Updated July 1, 2021 - 9:46 pm
When Cirque du Soleil CEO Daniel Lamarre met with MGM Resorts International CEO Bill Hornbuckle at the Bellagio on Tuesday, the two execs played to a small audience.
A camera crew.
The back-and-forth was banked for an upcoming MGM Studios documentary chronicling the return of “O.” Lamarre emphasizes this meeting was not staged and was a very real update on MGM Resorts’ hotel occupancy expectations over the next several months to gauge ticket-buying demand.
As Cirque says, intermission is over.
Cirque’s best-selling show and strongest brand relaunches on Thursday night. As reported in April, MGM Studios (which is not formally related to MGM Resorts) has partnered with Cirque du Soleil develop an under-the-carriage account of the company’s recovery from COVID.
Documentary filmmaker Dawn Porter (“Trapped,” “The Way I See It,” “John Lewis: Good Trouble”) heads up the creative team. The dramatic tension is clear, as Cirque du Soleil had performed 52,000 shows for more than 70 million on the Strip before COVID forced all 44 of its shows worldwide to close. “Zumanity” at New York-New York was shut down forever.
“O” has been Cirque’s most successful production ever in Las Vegas, selling about 748,000 tickets per year. The aquatic spectacular is the biggest box-office hit performing in a single venue anywhere in the world.
For Cirque, the benefits of allowing a documentary crew into its revival are multifold. Primarily, the company will generate revenue through the sale and distribution of the finished project. MGM Chairman of Worldwide Television Mark Burnett, a big Cirque fan who has visited the company’s Montreal headquarters, is in Las Vegas for the show’s relaunch.
Filming is to be completed after Thursday’s performance, and MGM Studios will shop the project for global distribution, aiming for a fall release. Several potential buyers will be at Thursday’s “O” premiere.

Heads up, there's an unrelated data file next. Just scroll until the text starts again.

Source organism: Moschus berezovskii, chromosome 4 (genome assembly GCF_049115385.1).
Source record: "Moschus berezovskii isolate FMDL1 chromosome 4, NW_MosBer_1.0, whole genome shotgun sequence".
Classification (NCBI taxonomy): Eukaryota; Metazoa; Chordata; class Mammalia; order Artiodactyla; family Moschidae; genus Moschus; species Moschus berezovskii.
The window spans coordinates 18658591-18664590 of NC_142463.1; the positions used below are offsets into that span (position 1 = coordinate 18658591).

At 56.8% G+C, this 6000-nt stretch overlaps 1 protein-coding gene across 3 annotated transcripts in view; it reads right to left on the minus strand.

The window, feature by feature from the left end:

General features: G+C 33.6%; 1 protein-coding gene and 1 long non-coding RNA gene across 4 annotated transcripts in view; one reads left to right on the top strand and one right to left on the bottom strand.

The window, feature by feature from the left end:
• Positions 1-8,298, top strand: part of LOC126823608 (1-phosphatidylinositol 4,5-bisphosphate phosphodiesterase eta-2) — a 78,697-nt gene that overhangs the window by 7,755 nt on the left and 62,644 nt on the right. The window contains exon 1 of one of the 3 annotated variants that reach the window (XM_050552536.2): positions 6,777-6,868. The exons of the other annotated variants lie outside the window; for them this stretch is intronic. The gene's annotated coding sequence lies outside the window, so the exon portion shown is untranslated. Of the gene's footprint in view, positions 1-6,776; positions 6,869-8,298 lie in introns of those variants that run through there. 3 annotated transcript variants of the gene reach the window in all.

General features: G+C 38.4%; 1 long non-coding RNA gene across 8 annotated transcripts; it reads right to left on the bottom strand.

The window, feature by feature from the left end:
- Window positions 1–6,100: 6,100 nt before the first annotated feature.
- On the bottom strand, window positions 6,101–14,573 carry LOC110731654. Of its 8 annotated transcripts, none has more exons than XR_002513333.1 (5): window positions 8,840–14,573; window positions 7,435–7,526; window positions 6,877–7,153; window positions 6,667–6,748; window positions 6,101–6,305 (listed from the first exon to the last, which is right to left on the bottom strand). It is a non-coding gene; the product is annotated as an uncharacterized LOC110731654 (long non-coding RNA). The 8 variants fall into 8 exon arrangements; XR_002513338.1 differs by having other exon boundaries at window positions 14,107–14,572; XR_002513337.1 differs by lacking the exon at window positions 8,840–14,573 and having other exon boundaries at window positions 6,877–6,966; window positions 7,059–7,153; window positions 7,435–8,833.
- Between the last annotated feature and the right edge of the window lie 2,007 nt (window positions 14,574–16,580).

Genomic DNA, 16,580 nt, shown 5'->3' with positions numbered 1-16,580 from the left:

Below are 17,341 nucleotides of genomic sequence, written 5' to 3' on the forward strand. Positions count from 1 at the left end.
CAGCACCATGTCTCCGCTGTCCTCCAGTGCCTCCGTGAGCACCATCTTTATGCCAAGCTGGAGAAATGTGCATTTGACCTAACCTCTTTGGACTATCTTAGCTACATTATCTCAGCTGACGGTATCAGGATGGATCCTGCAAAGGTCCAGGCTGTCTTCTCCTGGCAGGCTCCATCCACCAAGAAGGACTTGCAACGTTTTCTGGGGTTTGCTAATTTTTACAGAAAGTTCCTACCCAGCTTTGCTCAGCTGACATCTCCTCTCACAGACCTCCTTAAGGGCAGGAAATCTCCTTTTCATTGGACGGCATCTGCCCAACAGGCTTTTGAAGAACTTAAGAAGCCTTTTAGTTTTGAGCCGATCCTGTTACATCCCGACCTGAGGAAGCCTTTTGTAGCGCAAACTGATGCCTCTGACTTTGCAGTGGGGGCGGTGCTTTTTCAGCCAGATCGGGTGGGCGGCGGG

The project will also serve as an effective marketing tool. Cirque has become the international leader in the return of theater-scale entertainment worldwide, a process MGM Studios is sure to capture.
“We thought this would happen, and now I am living it,” Lamarre said during a chat at Bellagio on Wednesday morning. “Las Vegas, and Cirque du Soleil, are becoming the symbol of the resurrection of live entertainment. The opening of ‘Mystere’ and ‘O’ shows everyone around the world that, yes, the industry is coming back.”
Lamarre estimates it will take a year, maybe a year and a half, for Cirque to return full revenue to its 2019 numbers.
“All of the other markets, including Broadway, are opening later than Las Vegas,” Lamarre said. “I hope I am not exaggerating, but Las Vegas is the first market in the world that is really opening to entertainment.”
Lamarre says the upcoming documentary is also pulling the company’s human element to the fore. A common quibble about the circus troupe is its frequently flawless precision can override human artists who make it all possible. This is a chance to evoke some backstage, real-life, personal accounts of Cirque performers.